Faith faces an impossible situation: Should she do the right thing and bring heartache to nearly everyone she knows or deny her true self and always wonder . . . what if?
Sixteen-year-old Faith has worked full-time in her parents’ restaurant since she finished eighth grade. She loves her Amish community—and the romantic attentions of her longtime friend, Gideon.
When her sister seems to be getting too friendly with Englischers, and her parents are in a buggy accident, Faith wants to escape into her dream of joining the church and getting married.
But then a local newspaper runs a story about a child named Adriana who was kidnapped fifteen years earlier, and everything Faith has held true comes into question.
Suddenly the community Faith has known her whole life seems unreal. Can she even trust her own family? And how will she ever find home again if she no longer belongs in the world she knows best?
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Ruth Reid is a CBA and ECPA best-selling author of the Heaven on Earth series. She's a full-time pharmacist who lives in Florida with her husband and three children. When attending Ferris State University School of Pharmacy in Big Rapids, Michigan, she lived on the outskirts of an Amish community and had several occasions to visit the Amish farms. Her interest grew into love as she saw the beauty in living a simple life.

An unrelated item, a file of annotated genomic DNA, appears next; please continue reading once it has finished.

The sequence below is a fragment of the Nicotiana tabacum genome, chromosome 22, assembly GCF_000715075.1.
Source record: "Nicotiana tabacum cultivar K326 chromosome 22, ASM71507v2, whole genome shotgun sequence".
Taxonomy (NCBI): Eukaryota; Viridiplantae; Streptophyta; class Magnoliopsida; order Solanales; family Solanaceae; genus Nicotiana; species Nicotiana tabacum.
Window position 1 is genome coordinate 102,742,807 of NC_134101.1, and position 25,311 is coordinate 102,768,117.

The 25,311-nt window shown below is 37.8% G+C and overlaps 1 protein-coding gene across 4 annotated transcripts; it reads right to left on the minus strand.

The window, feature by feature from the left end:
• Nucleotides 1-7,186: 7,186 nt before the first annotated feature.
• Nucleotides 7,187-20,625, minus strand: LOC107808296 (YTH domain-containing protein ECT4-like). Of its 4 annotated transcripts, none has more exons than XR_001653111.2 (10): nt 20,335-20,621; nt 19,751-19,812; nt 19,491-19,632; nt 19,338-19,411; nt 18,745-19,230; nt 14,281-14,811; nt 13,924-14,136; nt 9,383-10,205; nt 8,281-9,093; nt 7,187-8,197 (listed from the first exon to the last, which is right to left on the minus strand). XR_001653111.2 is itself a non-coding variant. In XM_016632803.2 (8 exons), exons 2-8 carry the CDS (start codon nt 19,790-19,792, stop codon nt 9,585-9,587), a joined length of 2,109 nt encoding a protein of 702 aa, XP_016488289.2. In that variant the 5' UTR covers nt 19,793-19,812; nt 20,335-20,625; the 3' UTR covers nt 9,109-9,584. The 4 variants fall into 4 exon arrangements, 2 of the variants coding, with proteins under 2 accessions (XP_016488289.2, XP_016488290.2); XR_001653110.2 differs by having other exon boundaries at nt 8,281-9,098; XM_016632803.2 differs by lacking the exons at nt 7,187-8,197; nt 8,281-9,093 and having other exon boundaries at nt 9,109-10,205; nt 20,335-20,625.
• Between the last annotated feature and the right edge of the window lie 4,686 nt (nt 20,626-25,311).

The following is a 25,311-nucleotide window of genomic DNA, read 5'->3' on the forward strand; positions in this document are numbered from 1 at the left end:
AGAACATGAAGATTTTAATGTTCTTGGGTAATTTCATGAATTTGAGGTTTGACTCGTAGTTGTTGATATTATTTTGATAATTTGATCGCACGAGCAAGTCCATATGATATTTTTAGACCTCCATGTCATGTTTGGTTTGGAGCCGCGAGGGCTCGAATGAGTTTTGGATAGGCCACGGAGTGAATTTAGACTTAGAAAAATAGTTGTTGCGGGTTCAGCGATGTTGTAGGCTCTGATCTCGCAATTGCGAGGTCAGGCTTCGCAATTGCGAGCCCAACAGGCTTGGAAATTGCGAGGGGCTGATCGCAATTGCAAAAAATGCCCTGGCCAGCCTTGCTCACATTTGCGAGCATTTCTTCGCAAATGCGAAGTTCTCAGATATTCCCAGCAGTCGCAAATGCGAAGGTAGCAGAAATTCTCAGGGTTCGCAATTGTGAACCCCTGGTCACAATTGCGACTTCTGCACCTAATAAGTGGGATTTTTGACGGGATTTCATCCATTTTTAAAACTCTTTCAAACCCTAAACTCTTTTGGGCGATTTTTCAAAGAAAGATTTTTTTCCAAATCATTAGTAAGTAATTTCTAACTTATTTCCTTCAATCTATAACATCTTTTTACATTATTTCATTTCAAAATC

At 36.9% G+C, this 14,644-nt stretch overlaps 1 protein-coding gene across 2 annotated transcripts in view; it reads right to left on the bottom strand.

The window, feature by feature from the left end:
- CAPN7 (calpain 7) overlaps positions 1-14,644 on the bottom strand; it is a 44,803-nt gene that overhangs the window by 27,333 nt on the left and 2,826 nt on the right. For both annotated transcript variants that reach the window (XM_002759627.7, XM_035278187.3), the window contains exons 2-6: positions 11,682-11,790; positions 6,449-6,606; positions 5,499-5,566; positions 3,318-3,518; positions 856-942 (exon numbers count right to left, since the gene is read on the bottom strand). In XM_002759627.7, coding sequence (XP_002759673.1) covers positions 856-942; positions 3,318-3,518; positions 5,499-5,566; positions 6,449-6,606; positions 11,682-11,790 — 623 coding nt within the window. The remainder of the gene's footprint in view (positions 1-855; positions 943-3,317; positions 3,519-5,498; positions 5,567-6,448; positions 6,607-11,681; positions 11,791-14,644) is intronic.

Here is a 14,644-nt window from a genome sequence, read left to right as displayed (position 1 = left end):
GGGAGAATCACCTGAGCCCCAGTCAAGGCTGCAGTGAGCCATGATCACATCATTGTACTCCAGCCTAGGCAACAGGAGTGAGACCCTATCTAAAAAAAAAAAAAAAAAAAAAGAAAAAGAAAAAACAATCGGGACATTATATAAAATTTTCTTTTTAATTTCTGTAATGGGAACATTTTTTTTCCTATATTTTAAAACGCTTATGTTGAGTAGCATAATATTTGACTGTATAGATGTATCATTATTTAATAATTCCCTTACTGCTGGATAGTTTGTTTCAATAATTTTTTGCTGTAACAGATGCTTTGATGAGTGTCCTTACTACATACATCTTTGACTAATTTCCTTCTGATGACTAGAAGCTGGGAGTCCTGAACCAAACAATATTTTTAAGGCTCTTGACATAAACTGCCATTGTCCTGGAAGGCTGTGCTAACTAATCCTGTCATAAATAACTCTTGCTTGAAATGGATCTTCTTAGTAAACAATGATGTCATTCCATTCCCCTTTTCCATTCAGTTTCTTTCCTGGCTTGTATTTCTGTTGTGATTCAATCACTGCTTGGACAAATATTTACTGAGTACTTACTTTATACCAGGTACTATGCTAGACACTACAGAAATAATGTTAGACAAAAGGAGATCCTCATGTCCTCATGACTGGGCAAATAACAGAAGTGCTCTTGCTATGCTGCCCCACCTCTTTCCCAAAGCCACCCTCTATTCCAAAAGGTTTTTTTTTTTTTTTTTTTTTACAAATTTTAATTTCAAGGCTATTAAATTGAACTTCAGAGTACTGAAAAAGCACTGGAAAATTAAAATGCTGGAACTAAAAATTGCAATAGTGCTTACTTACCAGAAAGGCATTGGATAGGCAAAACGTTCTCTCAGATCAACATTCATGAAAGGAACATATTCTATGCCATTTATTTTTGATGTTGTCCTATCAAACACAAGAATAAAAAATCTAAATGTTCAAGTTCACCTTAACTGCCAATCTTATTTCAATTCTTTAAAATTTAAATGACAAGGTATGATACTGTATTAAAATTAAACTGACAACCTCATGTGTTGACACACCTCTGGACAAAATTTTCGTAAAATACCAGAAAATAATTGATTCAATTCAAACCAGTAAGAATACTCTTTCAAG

I was hooked from the very first chapter. Of course I am very picky when it comes to reading Amish books. While I am a huge Amish fiction fan a lot of the authors have lost their way and are writing the same stories over and over with different characters. So I tend to only read the authors that come up with unique stories. Reid is one of the few I still read. Not a dull storyline or the same ole story rewritten.
In An Amish Mercies series you will connect with the characters even the ones that you don't care to much for.
The tension between Faith and her sister makes this a must read, you have to read it to find out what is going on with these two.
I must say this was a 5 star book. I recommend it.
The Mary Reader received this book from the publisher for review. A favorable review was not required and all views expressed are our own.